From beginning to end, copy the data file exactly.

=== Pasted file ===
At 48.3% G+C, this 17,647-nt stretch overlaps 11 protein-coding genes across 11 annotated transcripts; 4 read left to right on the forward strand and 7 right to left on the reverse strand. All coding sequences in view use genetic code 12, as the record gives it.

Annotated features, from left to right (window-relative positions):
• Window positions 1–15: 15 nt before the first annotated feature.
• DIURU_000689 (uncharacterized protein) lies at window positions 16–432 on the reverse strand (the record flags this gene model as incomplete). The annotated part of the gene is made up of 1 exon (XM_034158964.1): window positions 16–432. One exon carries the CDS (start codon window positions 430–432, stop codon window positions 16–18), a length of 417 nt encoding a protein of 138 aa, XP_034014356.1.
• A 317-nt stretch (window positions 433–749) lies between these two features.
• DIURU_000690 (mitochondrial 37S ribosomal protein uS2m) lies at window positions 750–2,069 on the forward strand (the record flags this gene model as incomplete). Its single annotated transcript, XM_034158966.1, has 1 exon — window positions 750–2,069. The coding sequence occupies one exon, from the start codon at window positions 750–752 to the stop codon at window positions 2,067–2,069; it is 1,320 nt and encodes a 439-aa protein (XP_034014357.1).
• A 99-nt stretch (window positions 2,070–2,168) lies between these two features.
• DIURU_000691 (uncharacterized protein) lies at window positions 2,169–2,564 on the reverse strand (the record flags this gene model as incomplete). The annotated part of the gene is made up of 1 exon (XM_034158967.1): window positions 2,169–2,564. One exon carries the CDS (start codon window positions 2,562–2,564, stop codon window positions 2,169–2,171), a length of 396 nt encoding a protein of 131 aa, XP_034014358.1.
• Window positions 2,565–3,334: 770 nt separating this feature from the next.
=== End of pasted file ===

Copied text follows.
At 48.3% G+C, this 17,647-nt stretch overlaps 11 protein-coding genes across 11 annotated transcripts; 4 read left to right on the forward strand and 7 right to left on the reverse strand. All coding sequences in view use genetic code 12, as the record gives it.

Annotated features, from left to right (window-relative positions):
• Window positions 1–15: 15 nt before the first annotated feature.
• DIURU_000689 (uncharacterized protein) lies at window positions 16–432 on the reverse strand (the record flags this gene model as incomplete). The annotated part of the gene is made up of 1 exon (XM_034158964.1): window positions 16–432. One exon carries the CDS (start codon window positions 430–432, stop codon window positions 16–18), a length of 417 nt encoding a protein of 138 aa, XP_034014356.1.
• A 317-nt stretch (window positions 433–749) lies between these two features.
• DIURU_000690 (mitochondrial 37S ribosomal protein uS2m) lies at window positions 750–2,069 on the forward strand (the record flags this gene model as incomplete). Its single annotated transcript, XM_034158966.1, has 1 exon — window positions 750–2,069. The coding sequence occupies one exon, from the start codon at window positions 750–752 to the stop codon at window positions 2,067–2,069; it is 1,320 nt and encodes a 439-aa protein (XP_034014357.1).
• A 99-nt stretch (window positions 2,070–2,168) lies between these two features.
• DIURU_000691 (uncharacterized protein) lies at window positions 2,169–2,564 on the reverse strand (the record flags this gene model as incomplete). The annotated part of the gene is made up of 1 exon (XM_034158967.1): window positions 2,169–2,564. One exon carries the CDS (start codon window positions 2,562–2,564, stop codon window positions 2,169–2,171), a length of 396 nt encoding a protein of 131 aa, XP_034014358.1.
• Window positions 2,565–3,334: 770 nt separating this feature from the next.